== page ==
And I further suspect that Mozilla is copying Google for the same reason they copy everything else Google does.


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PostPosted: Thu Jul 28, 2016 3:55 am 
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Given that internet connectivity is part of our everyday lives and that online security is of supreme importance these days, it's time that Apple dedicated some of its billions to protecting its users. Asking them to upgrade a perfectly capable, expensive computer should not be the solution. If they are not willing to engineer security updates into older systems, the solution should be the abstraction of the software needed to keep users protected. Perhaps one possible option could be for Apple to design a new router to house the software required and then update that code which would then interface with the main system (whichever version you might have). Asking users to update a router is an easier sell. Of course, they'd have to sell (or give away) the routers with the main machine but it could be a way to future proof security across the system versions. That itself could be a good selling point for potential buyers.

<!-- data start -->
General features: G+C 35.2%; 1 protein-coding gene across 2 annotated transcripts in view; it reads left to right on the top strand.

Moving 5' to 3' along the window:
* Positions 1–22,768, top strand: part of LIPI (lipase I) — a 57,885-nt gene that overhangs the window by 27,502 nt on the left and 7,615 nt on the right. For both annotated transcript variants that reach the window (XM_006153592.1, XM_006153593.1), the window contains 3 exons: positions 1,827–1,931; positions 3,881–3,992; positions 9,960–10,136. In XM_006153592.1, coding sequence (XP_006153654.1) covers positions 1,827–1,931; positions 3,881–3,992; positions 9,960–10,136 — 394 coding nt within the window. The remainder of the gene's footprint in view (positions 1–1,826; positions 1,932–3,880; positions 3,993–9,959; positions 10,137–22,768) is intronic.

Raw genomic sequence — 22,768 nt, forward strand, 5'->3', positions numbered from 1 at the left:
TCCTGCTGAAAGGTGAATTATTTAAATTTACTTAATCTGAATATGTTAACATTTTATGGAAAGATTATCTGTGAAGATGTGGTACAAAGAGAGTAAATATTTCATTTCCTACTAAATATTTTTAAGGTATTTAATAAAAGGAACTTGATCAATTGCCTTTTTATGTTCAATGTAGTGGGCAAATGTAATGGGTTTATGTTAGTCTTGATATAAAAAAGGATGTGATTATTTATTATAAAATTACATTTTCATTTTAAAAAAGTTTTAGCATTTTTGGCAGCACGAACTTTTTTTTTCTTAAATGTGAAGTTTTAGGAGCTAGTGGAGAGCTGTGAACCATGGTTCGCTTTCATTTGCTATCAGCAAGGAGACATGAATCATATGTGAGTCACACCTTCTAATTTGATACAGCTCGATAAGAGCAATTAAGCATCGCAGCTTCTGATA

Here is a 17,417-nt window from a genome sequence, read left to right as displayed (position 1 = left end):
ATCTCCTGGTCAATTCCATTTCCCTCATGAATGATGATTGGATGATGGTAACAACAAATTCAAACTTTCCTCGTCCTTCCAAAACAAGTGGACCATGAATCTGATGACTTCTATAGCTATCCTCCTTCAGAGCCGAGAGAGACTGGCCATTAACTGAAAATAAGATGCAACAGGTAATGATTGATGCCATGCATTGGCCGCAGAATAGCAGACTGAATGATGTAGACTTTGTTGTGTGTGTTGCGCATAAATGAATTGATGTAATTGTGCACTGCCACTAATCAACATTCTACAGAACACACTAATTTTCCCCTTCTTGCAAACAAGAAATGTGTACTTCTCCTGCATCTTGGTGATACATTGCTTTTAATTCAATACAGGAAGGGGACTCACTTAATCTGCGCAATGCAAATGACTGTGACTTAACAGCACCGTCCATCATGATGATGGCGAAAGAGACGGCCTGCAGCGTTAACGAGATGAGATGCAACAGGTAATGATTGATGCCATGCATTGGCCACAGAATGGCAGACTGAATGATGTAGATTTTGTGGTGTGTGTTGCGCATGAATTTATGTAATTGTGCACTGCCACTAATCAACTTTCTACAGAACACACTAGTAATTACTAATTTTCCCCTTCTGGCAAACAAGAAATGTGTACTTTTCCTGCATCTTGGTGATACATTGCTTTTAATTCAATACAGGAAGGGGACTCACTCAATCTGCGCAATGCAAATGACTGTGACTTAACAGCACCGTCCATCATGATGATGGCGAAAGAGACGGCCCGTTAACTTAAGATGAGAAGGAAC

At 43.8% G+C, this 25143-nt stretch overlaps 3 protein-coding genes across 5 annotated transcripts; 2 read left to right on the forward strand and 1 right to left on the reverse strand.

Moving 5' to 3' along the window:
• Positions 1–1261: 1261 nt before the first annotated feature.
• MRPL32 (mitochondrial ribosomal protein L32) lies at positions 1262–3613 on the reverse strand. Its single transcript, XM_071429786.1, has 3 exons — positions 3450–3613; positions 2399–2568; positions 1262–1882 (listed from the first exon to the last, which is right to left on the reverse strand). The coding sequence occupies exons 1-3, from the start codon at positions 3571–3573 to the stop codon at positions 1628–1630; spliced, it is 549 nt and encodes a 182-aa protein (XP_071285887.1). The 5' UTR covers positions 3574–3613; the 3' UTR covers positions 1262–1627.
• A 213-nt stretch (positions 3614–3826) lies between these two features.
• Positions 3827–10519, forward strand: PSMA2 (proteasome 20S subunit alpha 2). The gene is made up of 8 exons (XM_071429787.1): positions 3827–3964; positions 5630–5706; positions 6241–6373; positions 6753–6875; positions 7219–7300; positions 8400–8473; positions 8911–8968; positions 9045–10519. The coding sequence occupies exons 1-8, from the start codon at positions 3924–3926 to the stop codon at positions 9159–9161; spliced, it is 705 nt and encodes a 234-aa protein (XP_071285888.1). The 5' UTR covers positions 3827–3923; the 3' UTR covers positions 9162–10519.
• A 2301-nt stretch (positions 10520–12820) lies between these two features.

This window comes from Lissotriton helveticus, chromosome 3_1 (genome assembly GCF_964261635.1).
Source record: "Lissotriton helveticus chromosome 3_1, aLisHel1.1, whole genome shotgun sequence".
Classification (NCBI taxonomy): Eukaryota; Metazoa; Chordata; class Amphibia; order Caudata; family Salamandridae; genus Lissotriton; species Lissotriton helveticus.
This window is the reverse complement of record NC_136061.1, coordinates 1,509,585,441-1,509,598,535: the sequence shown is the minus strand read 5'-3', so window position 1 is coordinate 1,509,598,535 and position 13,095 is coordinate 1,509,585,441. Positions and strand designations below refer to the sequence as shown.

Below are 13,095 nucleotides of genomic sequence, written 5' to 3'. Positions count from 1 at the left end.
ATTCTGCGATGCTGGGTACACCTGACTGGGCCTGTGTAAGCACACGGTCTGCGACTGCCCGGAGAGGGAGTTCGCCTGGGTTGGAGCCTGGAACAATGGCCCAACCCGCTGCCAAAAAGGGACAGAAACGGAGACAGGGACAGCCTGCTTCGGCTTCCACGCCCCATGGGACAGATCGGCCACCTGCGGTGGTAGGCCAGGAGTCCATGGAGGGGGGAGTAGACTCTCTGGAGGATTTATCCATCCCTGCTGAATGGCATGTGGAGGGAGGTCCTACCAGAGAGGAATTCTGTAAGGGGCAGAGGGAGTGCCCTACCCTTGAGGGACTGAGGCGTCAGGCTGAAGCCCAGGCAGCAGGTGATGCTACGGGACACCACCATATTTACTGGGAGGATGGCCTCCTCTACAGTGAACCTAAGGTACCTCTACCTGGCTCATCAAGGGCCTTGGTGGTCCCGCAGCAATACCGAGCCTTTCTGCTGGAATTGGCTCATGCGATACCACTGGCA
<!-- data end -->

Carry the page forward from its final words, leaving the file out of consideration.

Currently, the practice of
leaving users of older systems 'exposed' on the internet due to the rapid evolution of the system and then saying 'upgrade' is unnacceptable.

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PostPosted: Thu Jul 28, 2016 9:18 am 
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Just musing…

Picture you bought a Mercedes & you find out it has a VW Diesel from a year or to ago, with a Fiat 500 tranny, the oil can't be changed, after 3 years nobody will work on it, & after 5 years you can't even buy tires for it! :bonk:

Add to that, after a year you dare not take it on the freeway! :upset:


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PostPosted: Fri Jul 29, 2016 2:40 pm 
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MonkeyBoy wrote:
Well, seeing as they're not charging for their products on any platform, what expenses are incurred to support an older OS vs. only newer OSes? Do the newer tools decrease costs? Do newer OSes having backwards compatibility with older apps increase costs?


I think creating patches for old products does indeed cost more for Apple. Why wouldn't it? I don't understand why we would expect Apple to do so forever.. should they still update OS 9 browsers?